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General practitioners get lots of mail

By Andrew Gunn - posted Wednesday, 12 December 2007

At the top of my batch yesterday was a shiny green pamphlet that simply asked "Who's really at risk of contracting hepatitis B?" It smelt like advertising so I cast it aside to open later.

Next up came a letter from a local dermatologist who wrote that my patient had been prescribed a particular brand-name cream. I couldn't recall its active ingredient and flung the correspondence onto a check-my-facts pile, while quickly repressing the thought that this mightn't have been necessary if I saw pharmaceutical company representatives or read drug ads.

Opening the next letter caused a distinct surge of relief. By strange serendipity it was about the very same cream. I wouldn't need to check anything!


On closer inspection, the letter proved to be an apology from the manufacturer for "misleading and unbalanced" promotion of the drug. Maybe the dermatologist had facts to check too.

I figured, not for the first time, that it's just as well I avoid drug reps-I can't expect myself to filter expert propaganda from corporations richer than many countries.

Even Gardasil, the genital wart virus immunisation typically requested by young female patients as "the cervical cancer vaccine", is more than just an Australian scientific success story. It's a marketing juggernaut.

So much so, that the Federal Opposition attacked the government for pausing the vaccine's rollout during price negotiations. Of course, haggling over the cost was only needed because the developer, Commonwealth Serum Laboratories, had been flogged off during a 1990's government sale of family silver. This privatised profits and CSL's share price has increased nearly ten-fold during the biotech boom in recent years ... but that's another story.

Like many GPs, I'm currently doling out taxpayer-funded Gardasil vaccines as fast as stocks arrive-but that doesn't mean my only concern has been the more-painful-than-average injections.

Qualms about Gardasil initially seemed unpatriotic or even misogynistic. Misgivings are now common, and include its cost, its marketing as the solution to cancer of the cervix when at best it's expected to prevent about two-thirds of cases, the incorrect and dangerous perception that it might make Pap smears unnecessary, and the difficult question of the best age to give a vaccine whose effect might yet prove to wear off before many recipients even start having sex.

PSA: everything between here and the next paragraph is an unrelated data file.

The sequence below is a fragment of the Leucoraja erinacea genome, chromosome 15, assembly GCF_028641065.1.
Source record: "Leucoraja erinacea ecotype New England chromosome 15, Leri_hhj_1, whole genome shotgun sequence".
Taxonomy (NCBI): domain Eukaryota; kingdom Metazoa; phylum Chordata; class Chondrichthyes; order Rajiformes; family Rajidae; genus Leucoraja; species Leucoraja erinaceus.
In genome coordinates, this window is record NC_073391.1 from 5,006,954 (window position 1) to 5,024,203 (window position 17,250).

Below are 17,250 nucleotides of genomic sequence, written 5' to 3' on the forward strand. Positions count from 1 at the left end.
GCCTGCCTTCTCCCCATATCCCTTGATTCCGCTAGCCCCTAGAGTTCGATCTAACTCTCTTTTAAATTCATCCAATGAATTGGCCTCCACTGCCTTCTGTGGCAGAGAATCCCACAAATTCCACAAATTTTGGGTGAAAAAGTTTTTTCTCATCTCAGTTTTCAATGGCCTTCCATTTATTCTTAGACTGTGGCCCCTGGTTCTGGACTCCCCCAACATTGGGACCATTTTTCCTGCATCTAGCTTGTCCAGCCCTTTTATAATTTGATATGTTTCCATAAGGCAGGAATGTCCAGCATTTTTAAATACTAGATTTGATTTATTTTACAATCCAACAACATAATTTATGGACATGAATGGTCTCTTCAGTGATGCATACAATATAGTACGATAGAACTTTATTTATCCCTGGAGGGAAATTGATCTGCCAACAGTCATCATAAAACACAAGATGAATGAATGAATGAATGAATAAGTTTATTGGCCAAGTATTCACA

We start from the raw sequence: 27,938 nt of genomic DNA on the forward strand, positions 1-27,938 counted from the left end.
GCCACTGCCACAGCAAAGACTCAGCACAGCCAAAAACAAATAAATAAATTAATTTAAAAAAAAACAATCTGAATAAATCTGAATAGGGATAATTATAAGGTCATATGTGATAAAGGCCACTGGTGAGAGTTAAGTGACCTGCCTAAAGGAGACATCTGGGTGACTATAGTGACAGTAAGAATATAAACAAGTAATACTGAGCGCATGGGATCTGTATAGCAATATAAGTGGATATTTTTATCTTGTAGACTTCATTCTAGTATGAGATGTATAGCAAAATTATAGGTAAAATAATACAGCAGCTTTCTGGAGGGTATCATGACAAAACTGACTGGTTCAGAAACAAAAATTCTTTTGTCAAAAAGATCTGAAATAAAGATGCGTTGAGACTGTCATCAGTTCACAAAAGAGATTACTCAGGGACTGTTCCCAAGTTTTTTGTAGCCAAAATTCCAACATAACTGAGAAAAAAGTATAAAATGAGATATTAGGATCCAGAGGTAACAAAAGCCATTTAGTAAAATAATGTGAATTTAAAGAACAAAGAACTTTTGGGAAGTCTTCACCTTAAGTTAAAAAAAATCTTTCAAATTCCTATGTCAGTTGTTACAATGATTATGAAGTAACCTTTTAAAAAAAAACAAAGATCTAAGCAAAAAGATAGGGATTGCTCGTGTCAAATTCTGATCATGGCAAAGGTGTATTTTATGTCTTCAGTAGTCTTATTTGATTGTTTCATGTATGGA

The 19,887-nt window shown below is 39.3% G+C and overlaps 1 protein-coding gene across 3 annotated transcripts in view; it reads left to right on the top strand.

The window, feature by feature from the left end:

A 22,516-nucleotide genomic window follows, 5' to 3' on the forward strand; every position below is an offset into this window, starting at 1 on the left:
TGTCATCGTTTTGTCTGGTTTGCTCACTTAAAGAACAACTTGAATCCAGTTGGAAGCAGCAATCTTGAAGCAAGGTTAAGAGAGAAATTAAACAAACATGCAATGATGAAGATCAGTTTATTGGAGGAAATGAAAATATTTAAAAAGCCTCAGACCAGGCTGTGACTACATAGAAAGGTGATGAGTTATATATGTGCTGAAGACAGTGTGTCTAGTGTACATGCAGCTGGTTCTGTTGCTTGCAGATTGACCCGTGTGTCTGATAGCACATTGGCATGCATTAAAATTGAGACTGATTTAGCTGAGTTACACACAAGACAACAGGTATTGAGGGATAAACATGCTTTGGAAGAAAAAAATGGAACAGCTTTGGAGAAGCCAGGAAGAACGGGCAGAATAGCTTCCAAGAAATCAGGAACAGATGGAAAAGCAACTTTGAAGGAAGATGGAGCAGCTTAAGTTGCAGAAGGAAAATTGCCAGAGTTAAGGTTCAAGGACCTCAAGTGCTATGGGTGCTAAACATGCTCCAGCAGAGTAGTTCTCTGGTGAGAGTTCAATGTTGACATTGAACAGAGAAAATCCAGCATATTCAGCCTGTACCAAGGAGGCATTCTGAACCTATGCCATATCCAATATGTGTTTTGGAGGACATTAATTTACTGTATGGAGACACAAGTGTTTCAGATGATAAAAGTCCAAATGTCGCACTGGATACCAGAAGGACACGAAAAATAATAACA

Thing are often more complex than they seem. Some years ago there was a campaign, apparently initiated by a patient support group, to caution against generic prescriptions of anti-epileptic drugs. The concern was that subtle differences in bioavailability compared with more expensive brand name drugs could cause fitting.

The media and experts at the time seemed to overlook that severe epileptics are often stabilised in public hospitals, so I made a few phone calls. It turned out that public hospitals used cheap generic drugs. Contrary to the well-funded campaign, it seemed prescribing brand name drugs might be dangerous!

I then tried to speak to the neurology professor making media appearances to raise awareness of the possible hazards of generics. I didn't get past his secretary but asked her if the Prof was a drug company lackey. For some reason, she thought I was joking.

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First published on ABC Perspectives on December 5, 2007.

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About the Author

Dr Andrew Gunn is a Brisbane GP, editor of New Doctor, National Treasurer of the Doctors Reform Society and Senior Lecturer, School of Medicine, University of Queensland.

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